- Project Leader：Suzuki Takashi (Freelance Researcher)
- Collaborators：Matsuno Akihisa (Osaka University, Osaka School of International Public Policy)
- Mizuno Kosuke (Kyoto University, Center for Southeast Asian Studies)
- Utsumi Aiko (Osaka University of Economics and Law, Center for Asia Pacific Partnership)
- Furusawa Kiyoko (Tokyo Women’s University, School of Arts and Science)
Outline of Research
The research visually presents the struggle of survivors of Japan’s military sexual slavery (so-called “comfort women”) system during WWII who are now living in Sulawesi, Indonesia. It will focus on how survivors tackled trauma through a long struggle against isolation and helplessness, efforts to reconcile with one’s self, and the ability to gain self-esteem. The study also analyzes the involvement of the community in the survivors’ process of regaining self.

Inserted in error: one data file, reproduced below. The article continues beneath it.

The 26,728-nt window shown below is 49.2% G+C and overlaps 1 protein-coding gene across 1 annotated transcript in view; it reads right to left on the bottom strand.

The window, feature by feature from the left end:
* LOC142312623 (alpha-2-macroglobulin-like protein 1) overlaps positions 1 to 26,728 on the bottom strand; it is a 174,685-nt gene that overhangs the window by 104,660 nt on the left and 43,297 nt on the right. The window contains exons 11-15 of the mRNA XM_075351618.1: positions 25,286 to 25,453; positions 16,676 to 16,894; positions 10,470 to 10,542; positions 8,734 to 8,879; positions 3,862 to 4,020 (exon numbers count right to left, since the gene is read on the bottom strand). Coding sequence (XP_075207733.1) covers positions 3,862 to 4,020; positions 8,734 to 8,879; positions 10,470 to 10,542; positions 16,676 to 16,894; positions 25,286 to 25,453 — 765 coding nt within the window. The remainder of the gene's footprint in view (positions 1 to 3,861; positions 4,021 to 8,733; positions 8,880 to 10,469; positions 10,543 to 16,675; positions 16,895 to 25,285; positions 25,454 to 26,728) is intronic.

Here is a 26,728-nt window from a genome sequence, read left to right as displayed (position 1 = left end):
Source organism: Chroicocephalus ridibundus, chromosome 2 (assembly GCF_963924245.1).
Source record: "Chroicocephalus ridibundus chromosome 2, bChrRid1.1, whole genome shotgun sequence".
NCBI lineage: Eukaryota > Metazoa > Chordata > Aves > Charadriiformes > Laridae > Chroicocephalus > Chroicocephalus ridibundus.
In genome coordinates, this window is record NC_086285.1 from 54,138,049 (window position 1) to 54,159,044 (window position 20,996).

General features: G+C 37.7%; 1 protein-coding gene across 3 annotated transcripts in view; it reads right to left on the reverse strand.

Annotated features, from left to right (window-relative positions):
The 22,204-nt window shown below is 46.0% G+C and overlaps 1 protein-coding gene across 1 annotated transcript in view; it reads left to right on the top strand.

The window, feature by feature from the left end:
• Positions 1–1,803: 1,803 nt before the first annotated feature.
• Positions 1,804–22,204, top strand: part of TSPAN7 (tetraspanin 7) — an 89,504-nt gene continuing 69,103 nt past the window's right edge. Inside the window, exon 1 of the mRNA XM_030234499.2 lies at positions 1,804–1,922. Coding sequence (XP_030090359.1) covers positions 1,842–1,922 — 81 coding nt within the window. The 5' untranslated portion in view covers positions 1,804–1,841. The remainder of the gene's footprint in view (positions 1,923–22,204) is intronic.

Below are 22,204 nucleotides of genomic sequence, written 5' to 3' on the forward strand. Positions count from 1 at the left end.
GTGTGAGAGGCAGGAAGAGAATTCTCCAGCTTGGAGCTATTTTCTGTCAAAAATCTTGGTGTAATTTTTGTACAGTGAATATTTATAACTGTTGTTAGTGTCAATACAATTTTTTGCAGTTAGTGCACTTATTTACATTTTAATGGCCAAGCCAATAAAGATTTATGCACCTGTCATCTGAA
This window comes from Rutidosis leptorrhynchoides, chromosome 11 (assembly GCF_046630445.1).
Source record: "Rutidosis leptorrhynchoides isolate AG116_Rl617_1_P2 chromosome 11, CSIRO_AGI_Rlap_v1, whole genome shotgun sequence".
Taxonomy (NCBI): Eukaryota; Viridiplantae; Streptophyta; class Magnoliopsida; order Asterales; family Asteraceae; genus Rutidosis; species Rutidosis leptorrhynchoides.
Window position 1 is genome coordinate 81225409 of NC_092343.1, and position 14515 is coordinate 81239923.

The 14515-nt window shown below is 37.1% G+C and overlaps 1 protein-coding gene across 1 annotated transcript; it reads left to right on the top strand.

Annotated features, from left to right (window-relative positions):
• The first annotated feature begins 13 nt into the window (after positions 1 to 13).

The research team has gathered and analyzed testimonies and materials on the sexual slavery system under the Japanese occupation of South Sulawesi, Indonesia, for the past four years. It has found that survivors are living in isolation and hardship but with a spirit of independence, gentleness, and strong sense of morality. We will gather and record narratives of their post-war lives to document their struggle in the particular context of the Sulawesi society in Indonesia.
The significance of the research lies, firstly, in its holistic approach that incorporates the aftermath of traumatizing events. This fosters a capacity for new understandings of the narratives and memories of survivors of sexual violence. Secondly, the research presents a new mode of expression by using visual media to depict experience. Thirdly, it bridges a gap in studies of sexual slavery by examining the context that the local community provided for the survivors’ struggles. Finally, the research emphasizes the importance of recognizing suffering and pursuing justice in order to enable the recovery of survivors’ lost relationship with society. In so doing, it is expected to have a practical significance not only for victims of the “comfort women” system but also for survivors of sexual violence more widely.